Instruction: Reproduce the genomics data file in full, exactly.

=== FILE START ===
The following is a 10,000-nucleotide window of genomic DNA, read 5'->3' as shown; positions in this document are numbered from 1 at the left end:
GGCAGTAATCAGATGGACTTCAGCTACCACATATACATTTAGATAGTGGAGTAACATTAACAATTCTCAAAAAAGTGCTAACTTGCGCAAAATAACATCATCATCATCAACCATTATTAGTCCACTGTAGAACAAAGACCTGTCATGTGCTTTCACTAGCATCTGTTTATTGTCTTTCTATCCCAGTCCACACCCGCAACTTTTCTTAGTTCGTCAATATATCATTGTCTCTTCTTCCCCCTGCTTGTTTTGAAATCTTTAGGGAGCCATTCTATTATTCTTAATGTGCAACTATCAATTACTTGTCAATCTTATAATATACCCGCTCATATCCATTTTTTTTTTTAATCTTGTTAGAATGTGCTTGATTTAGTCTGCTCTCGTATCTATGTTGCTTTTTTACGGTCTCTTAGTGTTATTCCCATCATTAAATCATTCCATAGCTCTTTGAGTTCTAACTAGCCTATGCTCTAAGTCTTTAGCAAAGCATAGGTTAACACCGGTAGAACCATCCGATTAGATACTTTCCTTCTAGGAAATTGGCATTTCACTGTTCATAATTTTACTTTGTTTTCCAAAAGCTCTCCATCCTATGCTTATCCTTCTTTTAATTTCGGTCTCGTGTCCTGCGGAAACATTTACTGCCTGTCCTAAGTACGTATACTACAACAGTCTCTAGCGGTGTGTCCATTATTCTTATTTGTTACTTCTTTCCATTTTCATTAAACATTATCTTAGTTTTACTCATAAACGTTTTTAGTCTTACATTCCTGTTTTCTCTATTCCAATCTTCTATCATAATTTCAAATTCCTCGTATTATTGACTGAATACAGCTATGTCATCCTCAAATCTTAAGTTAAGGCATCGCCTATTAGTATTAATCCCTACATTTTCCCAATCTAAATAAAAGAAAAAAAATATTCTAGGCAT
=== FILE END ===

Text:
The following is a 10,000-nucleotide window of genomic DNA, read 5'->3' as shown; positions in this document are numbered from 1 at the left end:
GGCAGTAATCAGATGGACTTCAGCTACCACATATACATTTAGATAGTGGAGTAACATTAACAATTCTCAAAAAAGTGCTAACTTGCGCAAAATAACATCATCATCATCAACCATTATTAGTCCACTGTAGAACAAAGACCTGTCATGTGCTTTCACTAGCATCTGTTTATTGTCTTTCTATCCCAGTCCACACCCGCAACTTTTCTTAGTTCGTCAATATATCATTGTCTCTTCTTCCCCCTGCTTGTTTTGAAATCTTTAGGGAGCCATTCTATTATTCTTAATGTGCAACTATCAATTACTTGTCAATCTTATAATATACCCGCTCATATCCATTTTTTTTTTTAATCTTGTTAGAATGTGCTTGATTTAGTCTGCTCTCGTATCTATGTTGCTTTTTTACGGTCTCTTAGTGTTATTCCCATCATTAAATCATTCCATAGCTCTTTGAGTTCTAACTAGCCTATGCTCTAAGTCTTTAGCAAAGCATAGGTTAACACCGGTAGAACCATCCGATTAGATACTTTCCTTCTAGGAAATTGGCATTTCACTGTTCATAATTTTACTTTGTTTTCCAAAAGCTCTCCATCCTATGCTTATCCTTCTTTTAATTTCGGTCTCGTGTCCTGCGGAAACATTTACTGCCTGTCCTAAGTACGTATACTACAACAGTCTCTAGCGGTGTGTCCATTATTCTTATTTGTTACTTCTTTCCATTTTCATTAAACATTATCTTAGTTTTACTCATAAACGTTTTTAGTCTTACATTCCTGTTTTCTCTATTCCAATCTTCTATCATAATTTCAAATTCCTCGTATTATTGACTGAATACAGCTATGTCATCCTCAAATCTTAAGTTAAGGCATCGCCTATTAGTATTAATCCCTACATTTTCCCAATCTAAATAAAAGAAAAAAAATATTCTAGGCAT